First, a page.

Obama 'Making Good on Threat' to Impose Ocean Zoning
The White House today announced new executive actions intended to protect oceans from acidification, sparking outcry from Republicans who accused the "imperial president" of overreach again.
"The President today announced a commitment to use his authority to protect some of our most precious marine landscape just like he has for our mountains and rivers and forests. To meet the President’s commitment, the Administration will immediately consider how we might expand protections near the Pacific Remote Islands Marine National Monument in the south-central Pacific Ocean, an area which contains some of the most pristine tropical marine environments in the world," the White House said. "These tropical coral reefs and associated marine ecosystems are also among the most vulnerable areas to the impacts of climate change and ocean acidification."
"Before making decisions about the geographic scope and details of future marine protections, we will consider the input of fishermen, scientists, conservation experts, elected officials, and other stakeholders. The President is also calling on other world leaders to join him in this effort to ensure that the world’s most valuable ocean ecosystems remain productive and pristine for our children and grandchildren."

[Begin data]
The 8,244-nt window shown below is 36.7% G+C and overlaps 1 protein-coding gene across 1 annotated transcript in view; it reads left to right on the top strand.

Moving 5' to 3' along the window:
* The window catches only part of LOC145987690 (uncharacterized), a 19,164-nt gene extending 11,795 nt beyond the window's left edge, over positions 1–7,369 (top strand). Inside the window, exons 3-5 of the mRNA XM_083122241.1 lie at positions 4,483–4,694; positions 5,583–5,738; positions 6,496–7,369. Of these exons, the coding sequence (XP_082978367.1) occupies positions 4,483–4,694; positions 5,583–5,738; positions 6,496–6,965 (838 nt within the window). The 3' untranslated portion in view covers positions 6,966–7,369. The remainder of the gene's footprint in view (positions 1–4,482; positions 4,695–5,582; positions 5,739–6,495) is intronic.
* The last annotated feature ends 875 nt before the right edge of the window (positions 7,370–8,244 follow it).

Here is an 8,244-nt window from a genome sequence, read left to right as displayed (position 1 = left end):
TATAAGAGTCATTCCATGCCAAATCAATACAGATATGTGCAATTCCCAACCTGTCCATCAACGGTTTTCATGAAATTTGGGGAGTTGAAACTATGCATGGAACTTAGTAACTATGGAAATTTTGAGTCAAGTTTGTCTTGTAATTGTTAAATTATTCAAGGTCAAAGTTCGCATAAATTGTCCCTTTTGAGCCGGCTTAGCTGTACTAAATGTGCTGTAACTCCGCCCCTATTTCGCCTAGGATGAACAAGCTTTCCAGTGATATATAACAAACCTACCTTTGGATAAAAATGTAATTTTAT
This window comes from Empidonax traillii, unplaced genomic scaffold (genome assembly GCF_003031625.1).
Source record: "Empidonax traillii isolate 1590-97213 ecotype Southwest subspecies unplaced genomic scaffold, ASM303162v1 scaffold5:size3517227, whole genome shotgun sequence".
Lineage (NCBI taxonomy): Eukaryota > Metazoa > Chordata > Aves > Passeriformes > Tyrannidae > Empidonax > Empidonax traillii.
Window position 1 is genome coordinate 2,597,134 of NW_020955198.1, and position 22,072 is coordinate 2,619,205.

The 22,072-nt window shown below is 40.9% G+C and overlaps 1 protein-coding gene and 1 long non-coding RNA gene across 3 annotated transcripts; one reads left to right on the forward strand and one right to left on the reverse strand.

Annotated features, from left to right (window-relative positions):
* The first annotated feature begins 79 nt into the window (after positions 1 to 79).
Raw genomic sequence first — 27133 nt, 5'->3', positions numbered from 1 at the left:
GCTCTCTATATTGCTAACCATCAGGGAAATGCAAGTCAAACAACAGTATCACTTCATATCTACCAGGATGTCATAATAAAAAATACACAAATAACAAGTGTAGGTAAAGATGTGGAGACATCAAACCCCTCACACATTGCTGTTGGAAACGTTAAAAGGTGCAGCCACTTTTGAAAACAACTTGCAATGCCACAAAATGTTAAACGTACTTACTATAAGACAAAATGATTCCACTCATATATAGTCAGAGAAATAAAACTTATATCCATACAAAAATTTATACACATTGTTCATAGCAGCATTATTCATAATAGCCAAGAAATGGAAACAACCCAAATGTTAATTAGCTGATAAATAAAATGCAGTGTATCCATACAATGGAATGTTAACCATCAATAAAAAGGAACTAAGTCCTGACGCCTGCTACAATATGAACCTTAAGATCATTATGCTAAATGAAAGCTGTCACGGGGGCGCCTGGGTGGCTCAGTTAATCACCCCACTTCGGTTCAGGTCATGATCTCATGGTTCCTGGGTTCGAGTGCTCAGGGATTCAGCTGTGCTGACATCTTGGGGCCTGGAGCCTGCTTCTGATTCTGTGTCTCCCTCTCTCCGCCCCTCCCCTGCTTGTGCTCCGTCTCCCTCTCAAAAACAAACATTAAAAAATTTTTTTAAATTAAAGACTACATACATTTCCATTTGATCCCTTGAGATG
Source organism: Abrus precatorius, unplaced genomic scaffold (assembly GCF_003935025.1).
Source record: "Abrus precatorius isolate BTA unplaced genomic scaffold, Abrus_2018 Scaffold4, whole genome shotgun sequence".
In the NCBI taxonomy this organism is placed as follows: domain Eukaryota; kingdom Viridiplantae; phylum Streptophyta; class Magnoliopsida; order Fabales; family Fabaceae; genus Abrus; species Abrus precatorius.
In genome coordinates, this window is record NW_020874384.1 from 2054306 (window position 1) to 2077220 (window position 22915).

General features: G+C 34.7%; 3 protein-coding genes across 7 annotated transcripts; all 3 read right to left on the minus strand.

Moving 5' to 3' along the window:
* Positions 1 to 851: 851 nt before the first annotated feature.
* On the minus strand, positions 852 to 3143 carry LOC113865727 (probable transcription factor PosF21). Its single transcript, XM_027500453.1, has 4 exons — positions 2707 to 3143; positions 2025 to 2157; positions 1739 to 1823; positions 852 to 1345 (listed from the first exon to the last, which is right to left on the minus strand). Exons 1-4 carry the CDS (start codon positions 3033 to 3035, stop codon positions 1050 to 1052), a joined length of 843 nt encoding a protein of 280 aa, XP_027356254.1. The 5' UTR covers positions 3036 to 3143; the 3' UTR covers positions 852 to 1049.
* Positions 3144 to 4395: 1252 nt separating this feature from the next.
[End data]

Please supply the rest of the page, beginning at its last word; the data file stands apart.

The actions also include a crackdown on black-market fishing, a process by which Americans can nominate areas to be new marine sanctuaries, and grants to build "resistance" against climate change in coastal communities.
House Natural Resources Committee Chairman Doc Hastings (R-Wash.) said it all amounts to a plan to unilaterally lock up big swathes of the Pacific Ocean.
“For years the Obama Administration has threatened to impose ocean zoning to shut down our oceans, and today the President is making good on that threat. This is yet another example of how an Imperial President is intent on taking unilateral action, behind closed doors, to impose new regulations and layers of restrictive red-tape," Hastings said in a statement. "Oceans, like our federal lands, are intended to be multiple-use and open for a wide range of economic activities that includes fishing, recreation, conservation, and energy production. It appears this Administration will use whatever authorities – real or made-up – to close our ocean and coastal areas with blatant disregard for possible economic consequences."
Hastings said the administration is "creating an unworkable patchwork of management regimes that will hurt our economy and further strain our enforcement capabilities."
"The State Department just completed negotiating several science-based international fishery management agreements in the Pacific and is working on changes to an existing international agreement to allow U.S. tuna boats to have access to waters in the South Pacific," he said. "This announcement undercuts all of that work and will likely make the U.S. tuna fleet even less viable, meaning in the not-too-distant future all of America’s tuna will be caught by foreign vessels.”